- How Frances Oldham Kelsey kept thalidomide out of the U.S.

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[MUSIC: KGFREEZE from “Grace” from VOLUNTEER]

Beinecke's Message of Hope for a Planet In Peril

Frances Beinecke has served as NRDC’s president since 2006. (Photo: ©Joshua Paul/NRDC)

CURWOOD: For 40 years, Frances Beinecke has been involved with the urgent need to protect our environment. She first worked as an intern at the Natural Resources Defense Council back when it was getting started…and stayed. For the past eight years she's been NRDC's President and for eight years before that she was executive director. Now, she's stepping down and has written “The World We Create”, a book subtitled “A Message of Hope for a Planet in Peril.” Welcome to Living on Earth, Frances.

BEINECKE: Well thank you, Steve, it's so great to be here.


Frances Beinecke joined the NRDC as an intern in 1973. She is shown here in a staff photo taken five years after the organization’s founding, in the 2nd row, 1st on the left. (Photo: courtesy of NRDC)

CURWOOD: Well, let's go back. Your early life gave you a love of nature and the US landscape, a house in the Adirondacks; your father taught you to fish, you were a keen hiker.

BEINECKE: You know, I was able to see a lot of the American landscape when I was very young, which really caught my attention, and really I think created a passion, and then when I was in college and later on I became a very avid hiker and a lover of nature, so it sort of came on throughout my childhood.

CURWOOD: So you were a student back in the 60s and 70s. It was exciting times for the environmental movement: Earth Day, new laws for clean air and water, and a great time for activism. How did that affect you?


After BP’s Deepwater Horizon oil spill, also known as the Macondo blowout, President Obama appointed Beinecke to the National Commission on the BP Deepwater Horizon Oil Spill and Offshore Drilling. (Photo: SkyTruth; Flickr CC BY-NC-SA 2.0)

BEINECKE: It really affected me very, very significantly. So when I got to college in 1968, that was really at the beginning of the very strong anti-war movement and I was swept up in that. We went to Washington, we joined marches, we were on strike at our universities. I think that for me, that really formed my commitment to social change and to civic engagement.

CURWOOD: Given the current climate crisis, how much of the spirit of the ’60s and ’70s do we need today, do you think?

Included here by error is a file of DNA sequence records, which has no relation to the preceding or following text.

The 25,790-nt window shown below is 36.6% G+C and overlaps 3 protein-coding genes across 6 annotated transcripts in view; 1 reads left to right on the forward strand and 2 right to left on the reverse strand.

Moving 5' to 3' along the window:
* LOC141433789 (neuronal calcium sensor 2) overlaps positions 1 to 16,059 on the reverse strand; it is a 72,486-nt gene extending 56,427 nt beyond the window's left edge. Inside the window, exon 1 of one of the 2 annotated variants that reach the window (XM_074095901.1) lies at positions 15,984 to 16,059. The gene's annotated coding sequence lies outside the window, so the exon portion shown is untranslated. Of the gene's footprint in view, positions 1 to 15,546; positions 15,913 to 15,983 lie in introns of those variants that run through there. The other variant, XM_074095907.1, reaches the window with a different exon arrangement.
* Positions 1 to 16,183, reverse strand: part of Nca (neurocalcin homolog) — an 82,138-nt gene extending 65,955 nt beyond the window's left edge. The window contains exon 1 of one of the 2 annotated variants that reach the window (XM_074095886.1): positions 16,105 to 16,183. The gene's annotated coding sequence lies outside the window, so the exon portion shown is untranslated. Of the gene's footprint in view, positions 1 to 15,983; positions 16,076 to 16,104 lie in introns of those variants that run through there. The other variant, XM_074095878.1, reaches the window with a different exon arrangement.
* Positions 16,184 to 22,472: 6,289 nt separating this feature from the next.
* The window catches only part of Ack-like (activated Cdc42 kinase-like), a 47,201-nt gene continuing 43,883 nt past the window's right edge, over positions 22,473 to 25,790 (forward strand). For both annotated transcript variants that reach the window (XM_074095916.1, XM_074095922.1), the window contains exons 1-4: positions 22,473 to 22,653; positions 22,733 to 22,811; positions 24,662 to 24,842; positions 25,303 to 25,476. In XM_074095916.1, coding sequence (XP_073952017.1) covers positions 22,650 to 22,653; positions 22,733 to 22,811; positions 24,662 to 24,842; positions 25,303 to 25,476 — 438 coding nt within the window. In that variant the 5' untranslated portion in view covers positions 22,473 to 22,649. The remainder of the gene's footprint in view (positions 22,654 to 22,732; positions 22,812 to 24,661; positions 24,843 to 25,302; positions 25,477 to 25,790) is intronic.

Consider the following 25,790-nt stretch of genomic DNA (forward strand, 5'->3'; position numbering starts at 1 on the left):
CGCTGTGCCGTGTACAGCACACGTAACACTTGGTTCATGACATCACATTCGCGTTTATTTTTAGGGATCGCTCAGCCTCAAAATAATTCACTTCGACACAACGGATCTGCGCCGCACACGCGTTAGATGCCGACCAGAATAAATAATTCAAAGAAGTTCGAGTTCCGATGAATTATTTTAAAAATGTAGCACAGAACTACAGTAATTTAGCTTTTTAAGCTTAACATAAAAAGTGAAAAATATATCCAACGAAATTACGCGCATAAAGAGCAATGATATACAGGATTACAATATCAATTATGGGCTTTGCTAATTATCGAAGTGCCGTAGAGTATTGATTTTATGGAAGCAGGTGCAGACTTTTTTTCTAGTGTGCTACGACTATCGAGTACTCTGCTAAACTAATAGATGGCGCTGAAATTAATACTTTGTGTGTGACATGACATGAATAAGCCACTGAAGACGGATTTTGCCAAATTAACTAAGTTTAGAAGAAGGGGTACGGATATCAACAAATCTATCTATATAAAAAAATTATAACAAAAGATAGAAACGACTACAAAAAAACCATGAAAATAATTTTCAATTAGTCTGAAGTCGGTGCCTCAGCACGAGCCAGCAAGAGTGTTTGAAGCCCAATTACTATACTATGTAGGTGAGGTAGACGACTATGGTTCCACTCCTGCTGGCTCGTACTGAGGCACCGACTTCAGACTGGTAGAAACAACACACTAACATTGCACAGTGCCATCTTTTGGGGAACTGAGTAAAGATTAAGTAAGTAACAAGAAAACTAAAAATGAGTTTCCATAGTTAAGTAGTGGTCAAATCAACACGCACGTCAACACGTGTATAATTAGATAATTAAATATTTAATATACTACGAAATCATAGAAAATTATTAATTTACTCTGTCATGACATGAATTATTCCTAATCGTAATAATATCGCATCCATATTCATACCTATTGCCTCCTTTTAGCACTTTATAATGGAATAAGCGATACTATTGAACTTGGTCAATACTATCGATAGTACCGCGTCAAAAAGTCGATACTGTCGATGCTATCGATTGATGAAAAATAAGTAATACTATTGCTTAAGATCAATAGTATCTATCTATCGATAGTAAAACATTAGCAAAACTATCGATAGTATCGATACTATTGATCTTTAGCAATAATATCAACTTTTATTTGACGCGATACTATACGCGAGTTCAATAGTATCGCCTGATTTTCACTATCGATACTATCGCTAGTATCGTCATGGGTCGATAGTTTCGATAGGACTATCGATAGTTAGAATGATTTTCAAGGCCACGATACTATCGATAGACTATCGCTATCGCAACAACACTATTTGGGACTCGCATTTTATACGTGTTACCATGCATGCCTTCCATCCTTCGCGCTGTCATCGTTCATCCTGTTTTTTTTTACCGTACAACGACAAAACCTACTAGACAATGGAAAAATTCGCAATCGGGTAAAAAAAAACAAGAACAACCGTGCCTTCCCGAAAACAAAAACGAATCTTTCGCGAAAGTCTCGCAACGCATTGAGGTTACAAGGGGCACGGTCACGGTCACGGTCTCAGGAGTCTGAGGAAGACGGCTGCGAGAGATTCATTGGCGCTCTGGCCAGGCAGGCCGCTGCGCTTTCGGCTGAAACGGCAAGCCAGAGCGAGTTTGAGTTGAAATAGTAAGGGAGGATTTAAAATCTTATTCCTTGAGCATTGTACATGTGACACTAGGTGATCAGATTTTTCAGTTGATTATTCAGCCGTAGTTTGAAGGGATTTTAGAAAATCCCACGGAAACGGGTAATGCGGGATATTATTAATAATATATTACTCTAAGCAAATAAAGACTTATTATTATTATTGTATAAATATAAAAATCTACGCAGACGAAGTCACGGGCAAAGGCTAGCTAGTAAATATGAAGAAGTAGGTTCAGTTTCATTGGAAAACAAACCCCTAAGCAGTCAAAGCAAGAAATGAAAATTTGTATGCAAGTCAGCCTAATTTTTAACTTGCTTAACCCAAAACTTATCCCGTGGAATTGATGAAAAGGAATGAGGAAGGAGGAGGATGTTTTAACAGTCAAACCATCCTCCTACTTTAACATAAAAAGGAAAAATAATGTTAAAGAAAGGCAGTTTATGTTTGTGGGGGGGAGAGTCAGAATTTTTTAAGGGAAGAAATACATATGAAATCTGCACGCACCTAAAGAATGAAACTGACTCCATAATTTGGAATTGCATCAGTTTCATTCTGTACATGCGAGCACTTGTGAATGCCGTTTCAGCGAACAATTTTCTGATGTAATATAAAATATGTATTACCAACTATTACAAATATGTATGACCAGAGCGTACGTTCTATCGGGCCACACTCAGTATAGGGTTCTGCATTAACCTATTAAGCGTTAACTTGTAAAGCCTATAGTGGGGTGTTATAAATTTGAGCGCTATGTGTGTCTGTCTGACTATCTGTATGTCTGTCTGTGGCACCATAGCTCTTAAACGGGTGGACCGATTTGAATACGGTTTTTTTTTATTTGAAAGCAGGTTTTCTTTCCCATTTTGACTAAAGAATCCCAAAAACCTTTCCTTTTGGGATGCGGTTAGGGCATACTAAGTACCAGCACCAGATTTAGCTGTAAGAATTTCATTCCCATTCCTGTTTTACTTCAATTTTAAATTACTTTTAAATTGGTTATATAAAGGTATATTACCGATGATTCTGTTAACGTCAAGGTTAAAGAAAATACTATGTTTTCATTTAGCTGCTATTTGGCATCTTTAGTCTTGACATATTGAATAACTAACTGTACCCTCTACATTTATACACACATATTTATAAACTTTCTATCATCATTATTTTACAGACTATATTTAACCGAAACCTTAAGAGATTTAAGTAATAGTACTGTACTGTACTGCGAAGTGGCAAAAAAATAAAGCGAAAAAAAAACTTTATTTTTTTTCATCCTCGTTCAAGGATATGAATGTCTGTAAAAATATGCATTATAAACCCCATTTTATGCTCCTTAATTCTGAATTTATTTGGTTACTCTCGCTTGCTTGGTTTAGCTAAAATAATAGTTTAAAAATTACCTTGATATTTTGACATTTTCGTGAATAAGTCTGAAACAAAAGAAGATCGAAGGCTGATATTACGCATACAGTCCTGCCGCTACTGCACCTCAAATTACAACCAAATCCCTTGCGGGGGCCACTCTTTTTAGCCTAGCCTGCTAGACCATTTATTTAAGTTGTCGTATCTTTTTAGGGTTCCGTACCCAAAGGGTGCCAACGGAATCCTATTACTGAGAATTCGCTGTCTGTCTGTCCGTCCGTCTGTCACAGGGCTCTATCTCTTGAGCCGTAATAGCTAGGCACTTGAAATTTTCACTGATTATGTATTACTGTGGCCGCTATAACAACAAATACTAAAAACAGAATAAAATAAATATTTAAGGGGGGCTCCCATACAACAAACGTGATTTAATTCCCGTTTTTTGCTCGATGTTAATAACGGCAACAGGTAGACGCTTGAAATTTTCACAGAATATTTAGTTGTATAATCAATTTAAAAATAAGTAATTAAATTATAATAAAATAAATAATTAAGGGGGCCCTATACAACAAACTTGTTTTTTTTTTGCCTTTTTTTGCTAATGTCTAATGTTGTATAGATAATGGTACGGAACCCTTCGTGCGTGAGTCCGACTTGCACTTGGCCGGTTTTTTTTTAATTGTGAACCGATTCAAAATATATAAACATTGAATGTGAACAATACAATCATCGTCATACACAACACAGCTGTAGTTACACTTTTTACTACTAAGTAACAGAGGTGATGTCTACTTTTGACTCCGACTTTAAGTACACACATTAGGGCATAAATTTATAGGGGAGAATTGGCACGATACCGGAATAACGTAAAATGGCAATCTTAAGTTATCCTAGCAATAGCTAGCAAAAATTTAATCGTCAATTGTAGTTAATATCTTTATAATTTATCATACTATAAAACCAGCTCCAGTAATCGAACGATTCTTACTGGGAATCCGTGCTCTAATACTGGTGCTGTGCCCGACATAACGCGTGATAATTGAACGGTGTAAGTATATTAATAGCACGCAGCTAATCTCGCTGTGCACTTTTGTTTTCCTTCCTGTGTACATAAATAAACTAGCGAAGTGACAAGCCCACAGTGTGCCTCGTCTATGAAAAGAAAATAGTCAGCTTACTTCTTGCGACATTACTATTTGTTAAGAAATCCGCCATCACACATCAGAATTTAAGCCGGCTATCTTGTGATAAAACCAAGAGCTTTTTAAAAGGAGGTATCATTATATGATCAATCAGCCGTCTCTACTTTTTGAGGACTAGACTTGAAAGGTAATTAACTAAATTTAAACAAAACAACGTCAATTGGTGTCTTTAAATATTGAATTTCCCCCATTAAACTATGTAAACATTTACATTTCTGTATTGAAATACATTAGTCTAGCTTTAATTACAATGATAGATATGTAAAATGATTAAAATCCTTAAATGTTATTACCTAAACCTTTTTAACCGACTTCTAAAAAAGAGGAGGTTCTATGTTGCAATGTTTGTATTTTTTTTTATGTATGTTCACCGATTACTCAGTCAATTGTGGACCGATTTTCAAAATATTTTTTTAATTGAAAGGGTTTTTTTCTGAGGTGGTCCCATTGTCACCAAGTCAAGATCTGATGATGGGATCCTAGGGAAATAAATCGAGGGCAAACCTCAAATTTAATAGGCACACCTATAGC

BEINECKE: Well, first of all, we really need it, and the thing I'm really heartened by is it's coming back. People are both rising up, they're raising their voices, and they're also looking at what are the alternatives, what are the clean energy pathways that we need to go down?

CURWOOD: You were, of course, a member of the president's commission on the BP Macondo well disaster. The commission's final report was critical of just about everybody involved in that. What's your biggest takeaway from that experience, looking at how the fossil fuel industry conducts itself?

BEINECKE: Well, my biggest takeaway, which was not new, but it was a potent reminder of how immensely powerful the oil industry is. It was a reminder that they basically own the game, and if we don't have the system of laws and oversight and enforcement of the environment, the public wellbeing and the economy of people who are living near their operations are at risk. It just doubled my resolve to ensure that we have a system of safeguards.


Beinecke’s involvement in environmental activism was seeded in part by her participation in Vietnam War protests. (Photo: Frank Wolfe, Wikimedia Commons CC)

CURWOOD: Now, for a number of years NRDC, the organization that you're the retiring president of, was at the forefront and try to get a cap-and-trade through Capitol Hill. It didn't work. What do you think went wrong and what you think needs to be done now?

BEINECKE: It didn't pass for a lot of reasons, I think first and foremost it was the downturn in the economy that really made it very difficult to get something as sweeping as that passed. But one thing coming out of that was it did not alter our resolve at all because climate is such an important and urgent matter. It really made us double down and look seriously at what are the strategies that we needed, where did need to make the investment to really build the public case and support for action on climate, and now what we're focused on is using the authority of the Clean Air Act under the executive authority of the president to get at our largest source of emissions, which is our power plants across the country, and that's something that you know we hope and we're working hard to achieve in the next two years: adoption of these carbon pollution standards under the Clean Air Act.


Beinecke cites the UN People’s Climate March in New York City, which drew a crowd of more than 400,000, as a hopeful sign of citizens’ engagement in climate issues. (Photo: Stephen Melkisethian, Flickr CC BY-NC-ND 2.0)

CURWOOD: How fair is it to say that the failure of that cap and trade legislation is a sign that the fossil fuel industry is simply not willing to come half the distance with people who are concerned about climate, that it's their way or the highway?

BEINECKE: The industry, fossil fuel industry, has a great deal of money, they have a lot of power, but what we have are large numbers of people and a democracy that is engaged in the issue. And I think what we have to do is really to ensure that voices and numbers of people are raised for a different pathway.